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Should You Consider a Cash-Out Refinance?
What is a Cash-Out Refinance?
When you have a home that is worth more than you owe on your mortgage, you have equity built up in your home. That difference between what your home is worth and what you owe on a mortgage is equity.
A cash-out refinance is a type of mortgage that allows you to refinance your existing mortgage and pull the equity you have built up in your home in the form of cash at the same time.
It wraps up the existing mortgage amount and the amount of cash or equity you pull out of your home into one new mortgage.
Cash-Out Refinance Pros
As is the case with almost anything in life, deciding to do a cash-out refinance has its advantages and disadvantages.
One of the biggest advantages is a cash-out refinance gives you the cash you need. You can use the cash for various reasons, such as renovating or putting an addition on your home, to make a purchase like a car or to pay for college expenses for one of your kids.
Since a cash-out refinance allows you to refinance your existing mortgage while simultaneously pulling your equity out in the form of cash, you can lower the interest rate on your mortgage. This is assuming that refinance interests rates are lower than the existing interest rate you have on your mortgage.
You can consolidate your debt with the cash that you pull out of your home. You can use the cash to pay off high interest credit cards, car loans or other high interest rate loans. Debt consolidation can help you decrease the amount of interest you are paying and combines multiple payments into one payment, which can make paying bills faster and easier. If you are paying off your credit cards, it reduces your credit utilization ratio. The reduction of your credit utilization ratio can help to boost your credit score.
Generally, the interest you pay on your mortgage is fully tax deductible. A cash-out refinance mortgage helps to maximize the tax deduction on your mortgage.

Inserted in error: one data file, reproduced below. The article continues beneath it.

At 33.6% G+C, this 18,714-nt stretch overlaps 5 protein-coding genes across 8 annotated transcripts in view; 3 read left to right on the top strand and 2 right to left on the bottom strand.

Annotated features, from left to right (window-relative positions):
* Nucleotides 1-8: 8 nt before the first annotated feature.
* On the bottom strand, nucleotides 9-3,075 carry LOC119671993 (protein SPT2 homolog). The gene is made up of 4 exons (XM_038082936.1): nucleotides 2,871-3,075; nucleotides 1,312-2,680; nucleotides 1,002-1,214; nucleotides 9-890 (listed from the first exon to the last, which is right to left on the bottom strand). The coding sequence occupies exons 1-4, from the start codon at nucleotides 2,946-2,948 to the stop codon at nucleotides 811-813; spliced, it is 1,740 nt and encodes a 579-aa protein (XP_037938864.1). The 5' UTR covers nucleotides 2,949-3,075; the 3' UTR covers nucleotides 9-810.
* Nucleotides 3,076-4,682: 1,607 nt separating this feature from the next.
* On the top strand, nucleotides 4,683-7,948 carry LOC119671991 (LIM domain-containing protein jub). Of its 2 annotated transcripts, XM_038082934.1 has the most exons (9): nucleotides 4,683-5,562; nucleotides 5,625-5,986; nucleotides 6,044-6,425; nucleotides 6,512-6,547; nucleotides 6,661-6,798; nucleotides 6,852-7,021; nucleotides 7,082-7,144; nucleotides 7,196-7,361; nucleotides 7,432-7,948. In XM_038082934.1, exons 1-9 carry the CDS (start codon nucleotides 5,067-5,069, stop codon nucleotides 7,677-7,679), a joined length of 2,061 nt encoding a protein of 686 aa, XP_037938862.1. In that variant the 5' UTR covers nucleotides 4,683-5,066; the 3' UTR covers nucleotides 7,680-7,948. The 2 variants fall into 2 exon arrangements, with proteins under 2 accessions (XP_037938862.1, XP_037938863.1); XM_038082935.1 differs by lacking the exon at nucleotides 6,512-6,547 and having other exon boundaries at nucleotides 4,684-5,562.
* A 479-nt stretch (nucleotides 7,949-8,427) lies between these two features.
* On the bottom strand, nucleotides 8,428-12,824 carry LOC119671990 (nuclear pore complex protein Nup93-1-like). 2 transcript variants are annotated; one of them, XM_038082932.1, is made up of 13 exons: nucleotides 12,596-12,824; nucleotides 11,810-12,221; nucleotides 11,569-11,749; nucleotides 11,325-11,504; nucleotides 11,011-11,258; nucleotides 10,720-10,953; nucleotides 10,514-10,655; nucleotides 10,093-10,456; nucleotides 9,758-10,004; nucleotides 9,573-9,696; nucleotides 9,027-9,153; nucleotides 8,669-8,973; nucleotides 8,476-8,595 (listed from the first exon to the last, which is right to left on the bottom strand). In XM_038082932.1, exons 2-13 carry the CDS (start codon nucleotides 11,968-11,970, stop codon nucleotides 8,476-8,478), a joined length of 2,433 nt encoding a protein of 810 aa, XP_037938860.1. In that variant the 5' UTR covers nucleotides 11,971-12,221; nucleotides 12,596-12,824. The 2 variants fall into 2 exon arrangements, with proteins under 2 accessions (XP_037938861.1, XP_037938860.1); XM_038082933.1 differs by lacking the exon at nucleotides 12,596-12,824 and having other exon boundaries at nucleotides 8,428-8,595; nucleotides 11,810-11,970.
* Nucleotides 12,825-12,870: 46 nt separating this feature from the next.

Cash-Out Refinance Cons
One of the biggest disadvantages of a cash-out refinance is that it increases your mortgage payment. Since you are increasing the amount of the mortgage by the amount of cash you’re taking out, it increases the total mortgage payment you’re going to have to make.
When you establish a mortgage of any kind, you’re putting your home up as collateral for the loan. A cash-out-refinance is no exception to this rule. You are using your home as collateral for your debt. So in the event that you don’t pay your mortgage, you’re at risk for foreclosure or losing your home.
When utilizing a cash-out refinance, you’re responsible for paying closing costs. Since it is a higher amount than the existing mortgage, the closing costs are going to cost more than when you established your original mortgage amount.
Another disadvantage of doing a cash-out refinance is that it reduces the amount of equity you have in your home. A cash-out refinance is a new mortgage, so it can mean new terms and conditions for the mortgage, which can extend the amount of time you have to pay on the loan and even change your interest rate. If refinance rates are higher than what you pay now, you’re going to pay more interest.
Cash-Out Refinance vs. Home Equity Loans
A cash-out refinance and a home equity loan are both ways to pull the equity in your home in the form of cash. Each type of loan has its pros and cons.
Both types of loans allow you to get the cash equity in a lump sum so you can start paying on the new mortgage amount right away. The main difference between a cash-out-refinance and a home equity loan is a cash-out refinance replaces your existing mortgage with a new mortgage.
A home equity loan can go in second lien position, which means you can leave your existing mortgage in place, but still access your cash equity. If you have a low interest rate on your first mortgage and refinance rates are higher, you might want to consider a home equity loan instead.
Another major difference is that a lender typically does not charge the borrower for closing costs on a home equity loan. The lender typically covers these costs for the borrower. This is different from a cash-out refinance, where the borrower is typically responsible for paying the closing costs.
Finally, it can be easier to qualify for a cash-out refinance than it is for a home equity loan. This is primarily because a lender prefers to be in first lien position rather than second lien position. In case of a foreclosure, first lien lenders get paid before a second lien lender.